Ugh, dandruff. If you’re the victim of a flaky scalp, you know that struggle is real. While flakes of any sort can arise, it’s actually an excess of oil that causes true dandruff. A yeast called malassezia lives on the scalp and feeds off of the oil produced, creating yellow-ish flakes that are hard to stop. Flakes from product buildup and a dry scalp, while difficult to nix, actually aren’t the same thing. The more you know!
The most common thing to do if you’re in any kind of flake predicament is swing by your local drugstore and pick up a bottle of dandruff shampoo, which tend to contain the active ingredients known as selenium sulfide or zinc pyrithone. However, if dandruff shampoos aren’t for you, or you want to go a more natural route, essential oils could be worth a try. They’re said to help with a long-list of ailments including dandruff, PMS, headaches, and low energy.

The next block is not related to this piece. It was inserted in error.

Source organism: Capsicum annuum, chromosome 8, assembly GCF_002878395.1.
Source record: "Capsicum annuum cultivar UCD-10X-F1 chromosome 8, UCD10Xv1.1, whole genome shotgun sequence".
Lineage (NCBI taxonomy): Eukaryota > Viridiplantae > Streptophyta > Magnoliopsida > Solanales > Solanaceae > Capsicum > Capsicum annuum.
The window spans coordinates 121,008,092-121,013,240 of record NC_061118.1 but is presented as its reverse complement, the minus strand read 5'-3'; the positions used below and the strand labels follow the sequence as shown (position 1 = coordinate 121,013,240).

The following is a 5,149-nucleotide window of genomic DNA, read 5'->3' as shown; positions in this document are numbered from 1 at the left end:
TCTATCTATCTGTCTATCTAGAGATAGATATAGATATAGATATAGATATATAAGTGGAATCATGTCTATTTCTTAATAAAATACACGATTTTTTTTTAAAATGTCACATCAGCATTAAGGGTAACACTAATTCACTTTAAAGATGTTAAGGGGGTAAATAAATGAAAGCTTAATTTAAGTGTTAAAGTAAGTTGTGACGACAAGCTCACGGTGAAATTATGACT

However, it’s very important to note that essential oils should always be diluted into another substance, as they can cause irritation if applied directly to skin (or scalp, for that matter). In general, it’s always smart to consult with your dermatologist before starting a regimen with them, because the scalp is a sensitive area to treat and you want to make sure EOs are the best option for you.
Next up: “Choose a therapeutic grade oil,” says Rochelle Ludovisi, essential oil educator. “Many that say ‘natural’ still have fillers and synthetics added in.” Here, we asked a few experts to share their top essential oil recommendations for getting rid of dandruff.
Essential oils to help with dandruff
Tea tree oil: Tea tree oil is one of the most commonly recommended essential oils for dandruff and with good reason. “It is a powerful antibacterial and antifungal that both nixes and wards off any foreign invaders attacking your scalp,” says Mariza Snyder, DC, a functional practitioner and author of .
Diane Brown, essential oil expert at Spa Pechanga, recommends starting with one drop of tea tree oil mixed with four ounces of olive oil (or another carrier oil such as caster or coconut). You can warm up the carrier oil a bit over a double broiler before you add in the tea tree oil.